September, to me, always means two things: back to school (whether I’m going or not) and the grape harvest. This year, I am planning to go back to school for the WSET Foundation Course through the American Wine School here in Cleveland. For four weeks, I’ll learn the basics about how to taste, serve, buy and store wine, and get a little introduction to food and wine pairing. It’ll be great knowledge for my trip to California Wine Country in November. More about that in future posts.
So, I’m back to the study hall and today’s subject: harvest and white wine production.
The harvest itself can be done in two ways:
Machine harvest is by far the quickest and most efficient but it is very costly. It can also be a little heavy on the grapes, and depending on the variety, can damage or minimize the flavor. You have to have the correct vineyard setup (your vines must be straight), and it doesn’t lend well to grading. This is a task that can’t be done afterwards; you have to go through the vineyard before the machines ever start up.
Manual harvest allows you to grade or sort as you go, and allows for the removal of low quality and damaged fruit. This, in turn, can maximize potential quality and flavor of the product.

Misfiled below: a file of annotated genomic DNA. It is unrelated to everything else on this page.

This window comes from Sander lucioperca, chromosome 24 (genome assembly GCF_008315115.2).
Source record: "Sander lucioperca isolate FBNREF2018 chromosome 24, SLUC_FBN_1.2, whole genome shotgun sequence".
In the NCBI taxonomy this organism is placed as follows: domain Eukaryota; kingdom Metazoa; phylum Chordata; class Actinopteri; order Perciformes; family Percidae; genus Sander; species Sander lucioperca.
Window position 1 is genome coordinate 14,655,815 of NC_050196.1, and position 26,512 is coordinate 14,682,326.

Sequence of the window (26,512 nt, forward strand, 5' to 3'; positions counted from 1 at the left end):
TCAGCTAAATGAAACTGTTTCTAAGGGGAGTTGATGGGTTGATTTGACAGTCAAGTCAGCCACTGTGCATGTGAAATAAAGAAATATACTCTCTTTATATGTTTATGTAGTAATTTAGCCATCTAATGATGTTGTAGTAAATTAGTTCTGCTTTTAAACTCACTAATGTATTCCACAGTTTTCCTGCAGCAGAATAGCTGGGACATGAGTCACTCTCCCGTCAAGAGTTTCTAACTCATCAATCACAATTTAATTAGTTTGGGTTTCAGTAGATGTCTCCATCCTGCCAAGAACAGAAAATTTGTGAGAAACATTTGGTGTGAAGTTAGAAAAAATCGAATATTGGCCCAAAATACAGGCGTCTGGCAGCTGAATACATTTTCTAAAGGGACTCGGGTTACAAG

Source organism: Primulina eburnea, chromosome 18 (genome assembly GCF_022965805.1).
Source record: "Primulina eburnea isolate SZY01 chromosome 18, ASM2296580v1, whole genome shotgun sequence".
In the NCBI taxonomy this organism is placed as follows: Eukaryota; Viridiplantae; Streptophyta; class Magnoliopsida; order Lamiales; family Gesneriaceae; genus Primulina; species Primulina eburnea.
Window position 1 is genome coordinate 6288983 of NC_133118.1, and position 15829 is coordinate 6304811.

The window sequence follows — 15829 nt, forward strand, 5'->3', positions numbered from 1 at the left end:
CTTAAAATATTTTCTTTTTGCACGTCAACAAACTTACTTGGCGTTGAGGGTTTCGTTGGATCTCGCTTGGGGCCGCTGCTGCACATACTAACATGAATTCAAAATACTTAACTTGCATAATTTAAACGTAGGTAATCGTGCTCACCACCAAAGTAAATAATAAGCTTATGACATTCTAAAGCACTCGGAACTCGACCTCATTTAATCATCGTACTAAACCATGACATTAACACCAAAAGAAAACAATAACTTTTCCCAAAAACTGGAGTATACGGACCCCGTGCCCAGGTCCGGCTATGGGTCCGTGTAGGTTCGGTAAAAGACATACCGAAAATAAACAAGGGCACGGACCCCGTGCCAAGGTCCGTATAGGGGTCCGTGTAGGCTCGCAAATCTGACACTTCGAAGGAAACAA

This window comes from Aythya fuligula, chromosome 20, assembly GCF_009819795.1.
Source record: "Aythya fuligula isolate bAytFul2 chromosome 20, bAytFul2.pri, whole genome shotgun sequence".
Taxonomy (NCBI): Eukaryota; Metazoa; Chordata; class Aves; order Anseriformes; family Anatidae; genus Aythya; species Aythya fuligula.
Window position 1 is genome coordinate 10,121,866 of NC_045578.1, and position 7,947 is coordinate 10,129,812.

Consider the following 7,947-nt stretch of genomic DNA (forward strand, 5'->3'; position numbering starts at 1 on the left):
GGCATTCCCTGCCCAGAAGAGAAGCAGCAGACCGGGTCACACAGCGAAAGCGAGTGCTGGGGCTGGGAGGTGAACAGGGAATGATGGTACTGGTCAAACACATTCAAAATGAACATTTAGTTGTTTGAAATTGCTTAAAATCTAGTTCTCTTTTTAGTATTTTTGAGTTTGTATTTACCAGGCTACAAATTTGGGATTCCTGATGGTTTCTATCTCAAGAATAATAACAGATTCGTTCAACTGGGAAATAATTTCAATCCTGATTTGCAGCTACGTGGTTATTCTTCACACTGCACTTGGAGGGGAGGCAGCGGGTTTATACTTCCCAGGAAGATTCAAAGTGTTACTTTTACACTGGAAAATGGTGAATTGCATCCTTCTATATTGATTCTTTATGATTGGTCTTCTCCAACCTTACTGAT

Once the grapes are harvested, sorted and graded, they go to the ‘crusher’ for stem removal. If stems are left on in the pressing, the wine can become bitter, thereby reducing the quality of the wine. Who wants bitter wine?
Main steps for white wine:
First, it’s a must that I talk about must. Sorry. I know that’s a bad groaner, but I had to. Must is ~ the juice, seeds, pulp and skins from the grape. All of it (except stems) is thrown into the press.
Juice is extracted from the must and then sent to the fermentation vessel (barrel, tank or concrete lined).
Yeast is added next to convert grape sugars into alcohol. When all the sugars are finally converted, the yeast dies and fermentation stops.
Voila! We have white wine.
The whole process for white wine takes from between 5 ~ 15 days. Smaller batches allow for more finely tuned wine making. A large batch might give you a bigger yield but the result will be a less finely nuanced wine. Sometimes great things can come in smaller packages.
Any winemaker would say that there is so much more that goes into the process than that, and I agree. You have to take into account the weather, how the growing seasons were up to harvest time, canopy management, terroir, among other things. All have great influence on what ends up in the bottle and eventually in your glass. I’ll get to those elements in greater depth as we go along, but this is a general overview of the basics.
Next study hall, I’ll write more about the influence that yeast in particular has on making or breaking a wine.